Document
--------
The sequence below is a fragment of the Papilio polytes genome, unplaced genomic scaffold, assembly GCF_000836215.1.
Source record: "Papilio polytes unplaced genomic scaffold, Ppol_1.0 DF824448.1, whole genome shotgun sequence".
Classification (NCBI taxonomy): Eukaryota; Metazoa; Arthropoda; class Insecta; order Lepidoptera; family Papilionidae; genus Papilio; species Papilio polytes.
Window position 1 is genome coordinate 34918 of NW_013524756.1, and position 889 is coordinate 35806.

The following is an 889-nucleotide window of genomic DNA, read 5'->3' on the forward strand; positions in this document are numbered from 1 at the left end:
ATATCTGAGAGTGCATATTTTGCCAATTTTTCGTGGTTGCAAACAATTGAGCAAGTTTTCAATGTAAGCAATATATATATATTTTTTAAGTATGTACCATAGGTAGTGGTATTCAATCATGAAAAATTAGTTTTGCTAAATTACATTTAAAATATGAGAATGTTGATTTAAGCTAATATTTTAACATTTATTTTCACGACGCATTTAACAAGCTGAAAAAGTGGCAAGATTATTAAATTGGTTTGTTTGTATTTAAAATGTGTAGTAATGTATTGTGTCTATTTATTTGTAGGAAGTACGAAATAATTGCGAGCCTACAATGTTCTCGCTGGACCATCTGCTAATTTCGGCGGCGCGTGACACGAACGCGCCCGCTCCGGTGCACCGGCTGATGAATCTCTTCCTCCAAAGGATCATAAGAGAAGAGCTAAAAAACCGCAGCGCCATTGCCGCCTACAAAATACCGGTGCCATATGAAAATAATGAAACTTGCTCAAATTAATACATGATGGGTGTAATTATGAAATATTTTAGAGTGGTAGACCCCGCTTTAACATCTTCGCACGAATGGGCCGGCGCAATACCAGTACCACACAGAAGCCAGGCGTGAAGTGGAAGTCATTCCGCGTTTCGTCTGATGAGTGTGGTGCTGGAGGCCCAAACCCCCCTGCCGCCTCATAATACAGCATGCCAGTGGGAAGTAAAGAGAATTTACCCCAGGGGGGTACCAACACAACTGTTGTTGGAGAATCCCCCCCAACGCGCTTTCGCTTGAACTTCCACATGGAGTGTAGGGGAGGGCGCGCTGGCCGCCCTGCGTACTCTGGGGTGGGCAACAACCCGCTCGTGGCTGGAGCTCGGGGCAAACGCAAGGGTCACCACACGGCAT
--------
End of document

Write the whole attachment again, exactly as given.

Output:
The sequence below is a fragment of the Papilio polytes genome, unplaced genomic scaffold, assembly GCF_000836215.1.
Source record: "Papilio polytes unplaced genomic scaffold, Ppol_1.0 DF824448.1, whole genome shotgun sequence".
Classification (NCBI taxonomy): Eukaryota; Metazoa; Arthropoda; class Insecta; order Lepidoptera; family Papilionidae; genus Papilio; species Papilio polytes.
Window position 1 is genome coordinate 34918 of NW_013524756.1, and position 889 is coordinate 35806.

The following is an 889-nucleotide window of genomic DNA, read 5'->3' on the forward strand; positions in this document are numbered from 1 at the left end:
ATATCTGAGAGTGCATATTTTGCCAATTTTTCGTGGTTGCAAACAATTGAGCAAGTTTTCAATGTAAGCAATATATATATATTTTTTAAGTATGTACCATAGGTAGTGGTATTCAATCATGAAAAATTAGTTTTGCTAAATTACATTTAAAATATGAGAATGTTGATTTAAGCTAATATTTTAACATTTATTTTCACGACGCATTTAACAAGCTGAAAAAGTGGCAAGATTATTAAATTGGTTTGTTTGTATTTAAAATGTGTAGTAATGTATTGTGTCTATTTATTTGTAGGAAGTACGAAATAATTGCGAGCCTACAATGTTCTCGCTGGACCATCTGCTAATTTCGGCGGCGCGTGACACGAACGCGCCCGCTCCGGTGCACCGGCTGATGAATCTCTTCCTCCAAAGGATCATAAGAGAAGAGCTAAAAAACCGCAGCGCCATTGCCGCCTACAAAATACCGGTGCCATATGAAAATAATGAAACTTGCTCAAATTAATACATGATGGGTGTAATTATGAAATATTTTAGAGTGGTAGACCCCGCTTTAACATCTTCGCACGAATGGGCCGGCGCAATACCAGTACCACACAGAAGCCAGGCGTGAAGTGGAAGTCATTCCGCGTTTCGTCTGATGAGTGTGGTGCTGGAGGCCCAAACCCCCCTGCCGCCTCATAATACAGCATGCCAGTGGGAAGTAAAGAGAATTTACCCCAGGGGGGTACCAACACAACTGTTGTTGGAGAATCCCCCCCAACGCGCTTTCGCTTGAACTTCCACATGGAGTGTAGGGGAGGGCGCGCTGGCCGCCCTGCGTACTCTGGGGTGGGCAACAACCCGCTCGTGGCTGGAGCTCGGGGCAAACGCAAGGGTCACCACACGGCAT